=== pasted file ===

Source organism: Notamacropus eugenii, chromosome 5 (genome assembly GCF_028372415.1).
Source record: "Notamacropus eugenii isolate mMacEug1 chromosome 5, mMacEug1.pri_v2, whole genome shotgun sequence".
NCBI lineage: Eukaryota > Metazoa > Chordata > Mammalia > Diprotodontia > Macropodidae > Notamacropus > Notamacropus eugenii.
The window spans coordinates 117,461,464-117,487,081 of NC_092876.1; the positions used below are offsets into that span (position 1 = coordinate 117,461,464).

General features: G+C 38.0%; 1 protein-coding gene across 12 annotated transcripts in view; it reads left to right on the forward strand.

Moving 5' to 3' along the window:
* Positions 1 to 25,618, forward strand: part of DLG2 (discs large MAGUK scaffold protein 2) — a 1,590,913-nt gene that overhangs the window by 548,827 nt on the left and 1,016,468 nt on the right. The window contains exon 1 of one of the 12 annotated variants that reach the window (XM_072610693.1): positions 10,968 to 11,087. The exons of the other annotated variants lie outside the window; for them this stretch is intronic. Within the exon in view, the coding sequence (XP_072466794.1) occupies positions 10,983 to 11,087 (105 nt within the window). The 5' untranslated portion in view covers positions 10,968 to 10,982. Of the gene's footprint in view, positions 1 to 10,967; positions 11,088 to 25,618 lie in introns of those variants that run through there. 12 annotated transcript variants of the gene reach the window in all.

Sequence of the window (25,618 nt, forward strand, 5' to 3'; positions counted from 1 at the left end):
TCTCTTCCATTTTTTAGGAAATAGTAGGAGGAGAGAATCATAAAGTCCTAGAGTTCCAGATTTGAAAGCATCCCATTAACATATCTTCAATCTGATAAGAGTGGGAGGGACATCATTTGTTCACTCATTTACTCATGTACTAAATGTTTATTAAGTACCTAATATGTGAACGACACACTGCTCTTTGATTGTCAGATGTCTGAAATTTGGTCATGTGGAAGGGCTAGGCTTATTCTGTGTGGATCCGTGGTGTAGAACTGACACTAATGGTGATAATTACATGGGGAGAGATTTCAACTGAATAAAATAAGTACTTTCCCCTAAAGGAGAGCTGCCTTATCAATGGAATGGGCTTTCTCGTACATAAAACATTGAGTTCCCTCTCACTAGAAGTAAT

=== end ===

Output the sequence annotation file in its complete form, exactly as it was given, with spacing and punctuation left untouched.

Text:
Source organism: Notamacropus eugenii, chromosome 5 (genome assembly GCF_028372415.1).
Source record: "Notamacropus eugenii isolate mMacEug1 chromosome 5, mMacEug1.pri_v2, whole genome shotgun sequence".
NCBI lineage: Eukaryota > Metazoa > Chordata > Mammalia > Diprotodontia > Macropodidae > Notamacropus > Notamacropus eugenii.
The window spans coordinates 117,461,464-117,487,081 of NC_092876.1; the positions used below are offsets into that span (position 1 = coordinate 117,461,464).

General features: G+C 38.0%; 1 protein-coding gene across 12 annotated transcripts in view; it reads left to right on the forward strand.

Moving 5' to 3' along the window:
* Positions 1 to 25,618, forward strand: part of DLG2 (discs large MAGUK scaffold protein 2) — a 1,590,913-nt gene that overhangs the window by 548,827 nt on the left and 1,016,468 nt on the right. The window contains exon 1 of one of the 12 annotated variants that reach the window (XM_072610693.1): positions 10,968 to 11,087. The exons of the other annotated variants lie outside the window; for them this stretch is intronic. Within the exon in view, the coding sequence (XP_072466794.1) occupies positions 10,983 to 11,087 (105 nt within the window). The 5' untranslated portion in view covers positions 10,968 to 10,982. Of the gene's footprint in view, positions 1 to 10,967; positions 11,088 to 25,618 lie in introns of those variants that run through there. 12 annotated transcript variants of the gene reach the window in all.

Sequence of the window (25,618 nt, forward strand, 5' to 3'; positions counted from 1 at the left end):
TCTCTTCCATTTTTTAGGAAATAGTAGGAGGAGAGAATCATAAAGTCCTAGAGTTCCAGATTTGAAAGCATCCCATTAACATATCTTCAATCTGATAAGAGTGGGAGGGACATCATTTGTTCACTCATTTACTCATGTACTAAATGTTTATTAAGTACCTAATATGTGAACGACACACTGCTCTTTGATTGTCAGATGTCTGAAATTTGGTCATGTGGAAGGGCTAGGCTTATTCTGTGTGGATCCGTGGTGTAGAACTGACACTAATGGTGATAATTACATGGGGAGAGATTTCAACTGAATAAAATAAGTACTTTCCCCTAAAGGAGAGCTGCCTTATCAATGGAATGGGCTTTCTCGTACATAAAACATTGAGTTCCCTCTCACTAGAAGTAAT